As assured as she may be in the public eye, Michelle Obama is a “reluctant campaigner”, according to Kantor; the first lady recently asserted in a TV interview, “I’m not interested in politics, never have been”. Still, Kantor emphasised, “She’s eager to do it this time, because it’s her husband’s last campaign and it’s going to be a close, difficult race.” Moreover, Kantor noted, “campaigning is really the only way for her to get back at the Republicans who have stymied her husband”.
For the first lady, recent campaigning has often consisted of public appearances at which she talks up issues that she – and not her husband – has been promoting. Luckily for the campaign, two of those issues, childhood obesity and the plight of military families, appeal to specific constituencies.
“Michelle’s focus on childhood obesity, and her role as a wife and mother, has earned her a lot of admiration among women,” Kantor said. “And her work with military families appeals to precisely the voters Obama has trouble with: working-class whites.”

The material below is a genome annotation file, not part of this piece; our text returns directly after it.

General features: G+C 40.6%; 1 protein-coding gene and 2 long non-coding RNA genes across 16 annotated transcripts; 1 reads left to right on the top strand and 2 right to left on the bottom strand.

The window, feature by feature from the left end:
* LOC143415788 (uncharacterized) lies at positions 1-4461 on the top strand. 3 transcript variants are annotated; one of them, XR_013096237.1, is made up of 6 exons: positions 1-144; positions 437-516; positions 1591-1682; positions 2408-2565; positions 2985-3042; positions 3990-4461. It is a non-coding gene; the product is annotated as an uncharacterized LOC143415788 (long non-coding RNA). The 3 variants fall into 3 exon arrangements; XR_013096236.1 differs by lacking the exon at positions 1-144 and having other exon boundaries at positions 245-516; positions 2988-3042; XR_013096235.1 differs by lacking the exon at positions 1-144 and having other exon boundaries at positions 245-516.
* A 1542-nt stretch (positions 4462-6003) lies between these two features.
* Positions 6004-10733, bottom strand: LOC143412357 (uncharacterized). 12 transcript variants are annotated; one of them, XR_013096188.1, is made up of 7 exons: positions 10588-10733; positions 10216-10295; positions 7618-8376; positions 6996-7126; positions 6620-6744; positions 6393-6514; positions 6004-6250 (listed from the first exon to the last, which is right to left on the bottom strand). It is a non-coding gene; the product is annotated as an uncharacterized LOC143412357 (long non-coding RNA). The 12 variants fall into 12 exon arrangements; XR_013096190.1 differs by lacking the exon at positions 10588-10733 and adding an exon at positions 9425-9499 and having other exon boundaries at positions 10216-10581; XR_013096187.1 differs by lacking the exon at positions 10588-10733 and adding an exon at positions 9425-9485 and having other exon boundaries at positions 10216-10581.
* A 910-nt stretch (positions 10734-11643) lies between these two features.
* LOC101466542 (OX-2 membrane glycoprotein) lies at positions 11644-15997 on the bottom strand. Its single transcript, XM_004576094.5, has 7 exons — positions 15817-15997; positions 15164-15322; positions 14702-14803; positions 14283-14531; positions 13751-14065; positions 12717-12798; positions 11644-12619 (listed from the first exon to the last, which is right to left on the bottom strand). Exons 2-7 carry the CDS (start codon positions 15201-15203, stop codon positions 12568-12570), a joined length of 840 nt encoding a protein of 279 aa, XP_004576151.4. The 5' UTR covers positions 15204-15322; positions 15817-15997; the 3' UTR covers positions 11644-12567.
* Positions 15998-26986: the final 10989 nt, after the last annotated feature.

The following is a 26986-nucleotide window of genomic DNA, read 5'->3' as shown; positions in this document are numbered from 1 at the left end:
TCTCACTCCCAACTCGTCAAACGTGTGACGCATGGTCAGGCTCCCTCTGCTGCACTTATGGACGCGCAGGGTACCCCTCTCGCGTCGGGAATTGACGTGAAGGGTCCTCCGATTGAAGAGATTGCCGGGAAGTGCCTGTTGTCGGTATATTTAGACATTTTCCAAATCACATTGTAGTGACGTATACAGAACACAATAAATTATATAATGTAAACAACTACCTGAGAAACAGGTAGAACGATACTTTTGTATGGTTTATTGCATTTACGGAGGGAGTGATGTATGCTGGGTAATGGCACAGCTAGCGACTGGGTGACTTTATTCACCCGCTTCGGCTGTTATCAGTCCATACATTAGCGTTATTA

Doing what her husband can’t
It remains uncertain how much of an impact Michelle Obama can have in securing votes for her husband. McBride cautions that while her contribution is “incredibly valuable”, Americans are ultimately “voting for a president, not a first lady”.
But the Obama campaign is counting on the first lady to do what the president, according to many analysts, has been unable to do: use her warmth and direct oratorical style to make an emotional argument for why he should be re-elected. At a recent rally in Philadelphia, she asked the audience to “get out there and remind people” of the president’s various accomplishments. “This journey is going to be long, it’s going to be hard, and there will be plenty of twists and turns,” the first lady told a crowd of over 1,000, before getting to the bottom line: “It all boils down to one simple question: will we continue the change we’ve begun and the progress we’ve made, or will we let everything we’ve fought for slip away?”
Political campaigns may not be her cup of tea, but these days, Michelle Obama appears deeply invested in the president’s re-election. As Kantor said, “She does not want to see her husband suffer a humiliating defeat that will raise questions about the original Obama project, and how tenable it was in the first place.”
Date created : 2012-06-13